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THE MISSING (article first published : 2004-06-3)

Based on The Last Ride, a novel by Tom Eidson set in 1885 on snowy farmland and harsh desert plains in New Mexico, this new film by Ron Howard, who won an Oscar for directing A Beautiful Mind, has met with mixed reviews abroad.

Some have labelled it merely competent, a throwback thriller. At least one critic has lauded it as the finest western since Clint Eastwood's Oscar-winning Unforgiven.

I fall between the two schools of thought.

Certainly it's captivating, if unnecessarily long at more than two hours. And it's specifically of note for some great cinematography, splashes of gritty realism and, perhaps most importantly, three strong female roles, from across the generations, which is not common for this genre of film.

The story is that of a tough, hard-working "healer" and frontier rancher, Maggie (Cate Blanchett), whose life with her two daughters - teenager Lilly (Thirteen star Evan Rachel Wood) and headstrong 10-year-old Dot (Jenna Boyd) - is disrupted when her estranged father, Samuel (Tommy Lee Jones), appears out of the blue one day.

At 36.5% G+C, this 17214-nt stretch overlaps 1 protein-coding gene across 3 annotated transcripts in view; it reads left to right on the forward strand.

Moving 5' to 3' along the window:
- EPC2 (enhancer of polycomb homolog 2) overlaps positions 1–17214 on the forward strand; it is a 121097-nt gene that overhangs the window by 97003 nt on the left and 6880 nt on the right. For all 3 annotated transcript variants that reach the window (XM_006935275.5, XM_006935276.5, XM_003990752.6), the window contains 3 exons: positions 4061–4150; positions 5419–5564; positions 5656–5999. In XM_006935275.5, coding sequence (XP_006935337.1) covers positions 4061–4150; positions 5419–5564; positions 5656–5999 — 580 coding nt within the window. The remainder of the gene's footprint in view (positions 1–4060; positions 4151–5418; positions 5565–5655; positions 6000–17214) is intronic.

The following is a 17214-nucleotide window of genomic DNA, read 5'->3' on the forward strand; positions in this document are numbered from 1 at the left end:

Maggie has not seen him for 20 years, when he deserted her and her mother to carve a new life with an Apache tribe. She allows him shelter for the night but refuses to forgive Samuel, much less let him worm his way back into her life.

Then Lilly is captured by a gang of Apaches and white reprobates, who kidnap young women to sell as slaves - and neither the nearby sheriff (Clint Howard) nor the head of the cavalry (Val Kilmer) is able to offer much help.

Maggie is then forced to turn to her father for help in tracking and trying to stop the gang before it reaches the Mexican border. And so begins an adventure which, reminiscent of John Ford's 1956 western The Searchers is, as Howard has said in an interview, ultimately about family and how, across years of damage and silence, blood still holds.

Blanchett is excellent as the candid, powerful Maggie and is matched by the ever-reliable, here understated Jones as long-haired Samuel. Wood and Boyd are also on fine form.

Another standout is Eric Schweig, playing the nasty, ugly gang leader, a man with supernatural powers and a mean streak that includes shoving sand into Lilly's mouth and tellng her that's how life will taste for her in future.

The Missing may not be the Oscar-worthy epic some might have expected, but it makes for solid entertainment and stands head and shoulders above another of this year's Wild West period dramas, the dreary, laughably earnest and massively over-rated Cold Mountain. Rating: 8/10 - Billy Suter




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